A Jumbuck in Yer Tuckerbag
In the comments on The Cow's last post jedimacfan was moved to ask:
"I suppose the next thing you're going to tell me is that Outback Steakhouse isn't really Australian food?"This reminded me of the one and only time I have ever been to an Outback Steakhouse, near Wilmington NC, and what a jolly old time three of us Australians had therein. And yes, jedimacfan, I'm going to tell you that this isn't really Australian food. Not even close.
One of the things I remember is that our waiter, dressed in ludicrous faux 'drover's attire' (or something), on hearing one of my friends' very mild swearing, asked "Do you kiss your mother with that mouth?" We knew right away that these people had very little experience of Australia.
And then we saw the menu. Oh how we laughed! Let us examine it:
♦Bloomin' Onion - An Outback Ab-original from Russell's Marina BayThe 'Bloomin' Onion' is not an Australian invention. It is certainly not an 'Ab-original' invention and I sincerely hope that there is nothing more than a bad pun involved in this description. This is about as close to the wind as you could sail with a gag like this without being racist and/or condescending. As far as 'Russell's Marina Bay' is concerned, well, there is no such place. They just made it up! Look it up on Google - all the hits you get are... yep, the Outback Steakhouse.
♦Aussie Cheese Fries - Aussie chips topped with Monterey Jack and Colby cheeses and bacon served with spicy ranch dressingIt's hard to imagine a foodstuff you are less likely to find in Australia. Sushi, yes, Goat curry, sure. Kim chee, falafel, Chinese-style pig's trotters, Thai octopus salad, gado-gado, sucuklu, burek - any of these I could go pick up for dinner right now. Foraging further afield I could get barbecued crocodile, kangaroo steaks, scrambled emu eggs and even roast camel. But sorry folks, no-one serves cheese on top of chips here. It is, I think I am right in saying, pretty much an American idea that you should take perfectly edible food and then completely drown it in melted cheese.
♦"Gold Coast" Coconut Shrimp - Six colossal shrimp dipped in beer batter, rolled in coconut, deep fried to a golden brown and served with marmalade sauce .Yeah, that's entirely possible. The Gold Coast is the Australian twin city to South Carolina's Myrtle Beach. I'm sure jedimacfan will understand the comparison.
♦Walkabout Soup - A unique presentation of an Australian favourite. Reckon!What? What do they mean by this? Aborigines don't carry soup on walkabout. It would be utterly idiotic. Native Australians would have NO idea what this was. Furthermore, you could stop anyone on the street here, anyone, and ask them what 'Walkabout Soup' was and I will guarantee that not one person other than someone who has been to an Outback Steakhouse would be able to tell you. Reckon.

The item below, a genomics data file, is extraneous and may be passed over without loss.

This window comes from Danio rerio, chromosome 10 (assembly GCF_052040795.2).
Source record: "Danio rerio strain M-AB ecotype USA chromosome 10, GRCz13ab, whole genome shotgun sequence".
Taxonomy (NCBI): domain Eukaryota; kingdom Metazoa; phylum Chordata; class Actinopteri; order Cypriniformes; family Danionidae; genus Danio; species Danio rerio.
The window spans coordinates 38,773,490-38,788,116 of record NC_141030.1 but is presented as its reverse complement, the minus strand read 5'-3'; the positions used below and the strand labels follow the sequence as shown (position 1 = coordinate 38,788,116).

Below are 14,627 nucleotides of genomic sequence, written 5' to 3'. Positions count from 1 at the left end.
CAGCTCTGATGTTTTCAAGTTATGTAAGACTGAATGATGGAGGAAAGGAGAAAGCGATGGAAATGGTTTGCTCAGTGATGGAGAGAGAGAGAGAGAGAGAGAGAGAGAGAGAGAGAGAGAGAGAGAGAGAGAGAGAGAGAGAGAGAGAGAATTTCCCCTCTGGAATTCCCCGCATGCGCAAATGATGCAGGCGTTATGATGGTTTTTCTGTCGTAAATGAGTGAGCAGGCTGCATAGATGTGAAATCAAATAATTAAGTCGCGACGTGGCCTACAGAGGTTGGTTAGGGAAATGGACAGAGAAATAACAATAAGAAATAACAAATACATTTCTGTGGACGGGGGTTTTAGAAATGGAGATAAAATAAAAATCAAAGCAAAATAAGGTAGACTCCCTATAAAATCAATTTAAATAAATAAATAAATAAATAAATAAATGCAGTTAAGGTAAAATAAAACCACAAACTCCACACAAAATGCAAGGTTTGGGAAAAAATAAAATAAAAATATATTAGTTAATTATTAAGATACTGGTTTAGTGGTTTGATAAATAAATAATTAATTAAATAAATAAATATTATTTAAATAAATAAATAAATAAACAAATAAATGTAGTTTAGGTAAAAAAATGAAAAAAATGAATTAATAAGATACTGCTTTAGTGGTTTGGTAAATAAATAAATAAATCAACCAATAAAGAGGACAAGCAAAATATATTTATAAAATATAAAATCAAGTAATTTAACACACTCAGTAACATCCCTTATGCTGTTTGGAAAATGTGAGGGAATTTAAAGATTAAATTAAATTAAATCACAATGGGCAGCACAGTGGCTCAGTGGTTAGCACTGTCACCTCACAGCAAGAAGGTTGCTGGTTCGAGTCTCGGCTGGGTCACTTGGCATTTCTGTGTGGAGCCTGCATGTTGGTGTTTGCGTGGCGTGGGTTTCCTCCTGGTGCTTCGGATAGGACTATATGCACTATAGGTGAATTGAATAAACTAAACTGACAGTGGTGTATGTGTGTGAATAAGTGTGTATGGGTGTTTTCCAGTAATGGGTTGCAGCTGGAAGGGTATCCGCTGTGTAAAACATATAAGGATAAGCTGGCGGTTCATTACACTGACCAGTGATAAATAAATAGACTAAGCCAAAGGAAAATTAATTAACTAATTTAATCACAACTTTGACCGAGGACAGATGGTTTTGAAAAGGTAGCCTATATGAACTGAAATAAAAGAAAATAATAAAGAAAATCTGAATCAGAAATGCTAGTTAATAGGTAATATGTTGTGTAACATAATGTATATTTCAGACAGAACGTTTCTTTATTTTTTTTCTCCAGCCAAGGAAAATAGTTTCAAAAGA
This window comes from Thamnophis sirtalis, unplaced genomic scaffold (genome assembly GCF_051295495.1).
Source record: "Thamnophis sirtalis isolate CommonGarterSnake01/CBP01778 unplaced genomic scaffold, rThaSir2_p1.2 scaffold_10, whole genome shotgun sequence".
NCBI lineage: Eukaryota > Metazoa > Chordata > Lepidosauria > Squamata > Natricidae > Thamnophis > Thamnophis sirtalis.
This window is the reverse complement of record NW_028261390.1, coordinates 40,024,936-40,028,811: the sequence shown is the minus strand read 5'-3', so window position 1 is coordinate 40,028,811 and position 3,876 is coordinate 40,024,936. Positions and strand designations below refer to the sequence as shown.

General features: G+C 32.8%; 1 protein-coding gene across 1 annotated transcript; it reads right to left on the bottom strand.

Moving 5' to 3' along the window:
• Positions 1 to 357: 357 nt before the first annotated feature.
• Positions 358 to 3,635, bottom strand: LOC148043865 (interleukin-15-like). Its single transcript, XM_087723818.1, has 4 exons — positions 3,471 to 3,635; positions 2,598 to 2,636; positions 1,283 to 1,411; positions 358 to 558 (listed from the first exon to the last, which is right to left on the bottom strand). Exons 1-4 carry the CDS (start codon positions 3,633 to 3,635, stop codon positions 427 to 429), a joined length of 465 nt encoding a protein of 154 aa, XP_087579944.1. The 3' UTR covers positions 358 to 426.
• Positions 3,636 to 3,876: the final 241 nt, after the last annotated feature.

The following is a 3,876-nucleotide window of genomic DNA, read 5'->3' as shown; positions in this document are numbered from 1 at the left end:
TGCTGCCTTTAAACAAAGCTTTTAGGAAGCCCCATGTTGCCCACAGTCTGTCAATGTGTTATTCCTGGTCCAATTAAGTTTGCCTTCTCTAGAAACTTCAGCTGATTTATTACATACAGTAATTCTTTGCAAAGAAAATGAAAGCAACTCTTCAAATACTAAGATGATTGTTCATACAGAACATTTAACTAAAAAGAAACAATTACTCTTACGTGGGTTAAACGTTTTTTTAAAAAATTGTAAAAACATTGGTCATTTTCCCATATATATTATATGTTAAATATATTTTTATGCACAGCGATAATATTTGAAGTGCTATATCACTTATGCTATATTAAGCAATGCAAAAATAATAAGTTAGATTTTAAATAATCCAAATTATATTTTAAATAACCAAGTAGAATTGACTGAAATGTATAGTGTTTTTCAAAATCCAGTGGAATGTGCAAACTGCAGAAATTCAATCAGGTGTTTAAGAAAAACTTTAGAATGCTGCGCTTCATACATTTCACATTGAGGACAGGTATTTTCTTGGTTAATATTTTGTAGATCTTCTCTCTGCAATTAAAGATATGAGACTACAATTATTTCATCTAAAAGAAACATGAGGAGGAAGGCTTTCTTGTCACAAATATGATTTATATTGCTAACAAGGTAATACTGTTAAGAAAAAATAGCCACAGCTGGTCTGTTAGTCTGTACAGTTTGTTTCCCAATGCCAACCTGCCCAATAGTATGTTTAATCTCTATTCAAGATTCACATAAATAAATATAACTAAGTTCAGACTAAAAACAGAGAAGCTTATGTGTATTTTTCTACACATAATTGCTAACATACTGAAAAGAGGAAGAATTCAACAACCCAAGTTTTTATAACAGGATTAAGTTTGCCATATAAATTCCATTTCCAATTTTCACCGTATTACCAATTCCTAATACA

♦Drover's Platter - Generous portion of ribs and chicken breast on the Barbie with Aussie chips and cinnamon apples.Ah, the old traditional Australian cinnamon apples. Yes, they feature a lot in the OS menu. But guess what! WE DON'T EAT CINNAMON APPLES HERE. (Except maybe, like, once every ten years at Christmas time. Maybe). Cinnamon is the dessert equivalent of melted cheese; take any perfectly edible dessert and add cinnamon to it. Genius. I'm surprised no-one in America has yet invented the perfect all-in-one meal: cinnamon coated melted cheese! (In fact I am totally afraid that someone has and I just haven't heard of it yet).
Botany Bay Fish O' The Day - Fresh catch, lightly seasoned and grilled, with fresh veggiesYou don't eat anything that comes out of Botany Bay. Or Sydney Harbour for that matter. Seriously. Recently there was a government-issued warning about doing so.
I could go on. Suffice to say that the entire menu is risible in one way or another. There is no 'Rock Hampton' although there is a Rockhampton; we have never called mushrooms 'shrooms'; no-one says 'Hooley Dooley' anymore (the last user of this phrase died twenty years back, and he was a hundred and fifty eight); 'bonzer' is generally spelled 'bonza'; and there is not, among the choices of burgers on the OS menu, anything remotely resembling a traditional Australian-style hamburger (and yes, we do have beetroot on hamburgers).
About the only thing that is acceptably Australian on the Outback Steakhouse menu is the wine list. So, if you should find yourself in one of these places, my advice to you is therefore to get completely plastered as quickly as you can on one of our great Australian wines. Hopefully you will wake up the next morning with no hangover and no memory at all of where you've been. Then you can come visit us down here sometime and find out what our food is really like.